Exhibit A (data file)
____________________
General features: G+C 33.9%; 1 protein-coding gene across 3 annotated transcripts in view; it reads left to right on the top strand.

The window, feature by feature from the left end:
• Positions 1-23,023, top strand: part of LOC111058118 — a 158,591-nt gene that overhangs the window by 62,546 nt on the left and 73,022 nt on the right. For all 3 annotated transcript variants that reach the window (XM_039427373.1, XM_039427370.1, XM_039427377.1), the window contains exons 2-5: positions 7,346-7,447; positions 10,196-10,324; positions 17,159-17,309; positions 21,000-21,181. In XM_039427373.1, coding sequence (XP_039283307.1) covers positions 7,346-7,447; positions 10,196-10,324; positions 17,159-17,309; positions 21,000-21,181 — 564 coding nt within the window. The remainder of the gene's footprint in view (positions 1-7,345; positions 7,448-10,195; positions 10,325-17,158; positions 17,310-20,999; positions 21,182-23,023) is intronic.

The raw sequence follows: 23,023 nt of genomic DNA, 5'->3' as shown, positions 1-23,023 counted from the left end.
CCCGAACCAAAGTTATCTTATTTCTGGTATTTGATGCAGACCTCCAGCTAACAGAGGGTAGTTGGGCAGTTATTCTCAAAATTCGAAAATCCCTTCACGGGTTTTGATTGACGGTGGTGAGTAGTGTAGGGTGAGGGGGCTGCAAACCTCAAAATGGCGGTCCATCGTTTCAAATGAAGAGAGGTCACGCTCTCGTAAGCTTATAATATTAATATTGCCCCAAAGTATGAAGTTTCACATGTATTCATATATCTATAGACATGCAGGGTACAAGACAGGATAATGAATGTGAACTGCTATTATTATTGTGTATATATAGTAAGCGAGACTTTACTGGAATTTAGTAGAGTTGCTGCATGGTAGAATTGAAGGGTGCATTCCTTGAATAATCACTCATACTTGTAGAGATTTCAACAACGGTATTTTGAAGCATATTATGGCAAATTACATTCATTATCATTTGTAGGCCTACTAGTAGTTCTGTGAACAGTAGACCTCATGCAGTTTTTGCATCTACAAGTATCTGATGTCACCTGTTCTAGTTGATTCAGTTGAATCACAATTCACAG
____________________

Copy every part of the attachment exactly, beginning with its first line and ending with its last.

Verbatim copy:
General features: G+C 33.9%; 1 protein-coding gene across 3 annotated transcripts in view; it reads left to right on the top strand.

The window, feature by feature from the left end:
• Positions 1-23,023, top strand: part of LOC111058118 — a 158,591-nt gene that overhangs the window by 62,546 nt on the left and 73,022 nt on the right. For all 3 annotated transcript variants that reach the window (XM_039427373.1, XM_039427370.1, XM_039427377.1), the window contains exons 2-5: positions 7,346-7,447; positions 10,196-10,324; positions 17,159-17,309; positions 21,000-21,181. In XM_039427373.1, coding sequence (XP_039283307.1) covers positions 7,346-7,447; positions 10,196-10,324; positions 17,159-17,309; positions 21,000-21,181 — 564 coding nt within the window. The remainder of the gene's footprint in view (positions 1-7,345; positions 7,448-10,195; positions 10,325-17,158; positions 17,310-20,999; positions 21,182-23,023) is intronic.

The raw sequence follows: 23,023 nt of genomic DNA, 5'->3' as shown, positions 1-23,023 counted from the left end.
CCCGAACCAAAGTTATCTTATTTCTGGTATTTGATGCAGACCTCCAGCTAACAGAGGGTAGTTGGGCAGTTATTCTCAAAATTCGAAAATCCCTTCACGGGTTTTGATTGACGGTGGTGAGTAGTGTAGGGTGAGGGGGCTGCAAACCTCAAAATGGCGGTCCATCGTTTCAAATGAAGAGAGGTCACGCTCTCGTAAGCTTATAATATTAATATTGCCCCAAAGTATGAAGTTTCACATGTATTCATATATCTATAGACATGCAGGGTACAAGACAGGATAATGAATGTGAACTGCTATTATTATTGTGTATATATAGTAAGCGAGACTTTACTGGAATTTAGTAGAGTTGCTGCATGGTAGAATTGAAGGGTGCATTCCTTGAATAATCACTCATACTTGTAGAGATTTCAACAACGGTATTTTGAAGCATATTATGGCAAATTACATTCATTATCATTTGTAGGCCTACTAGTAGTTCTGTGAACAGTAGACCTCATGCAGTTTTTGCATCTACAAGTATCTGATGTCACCTGTTCTAGTTGATTCAGTTGAATCACAATTCACAG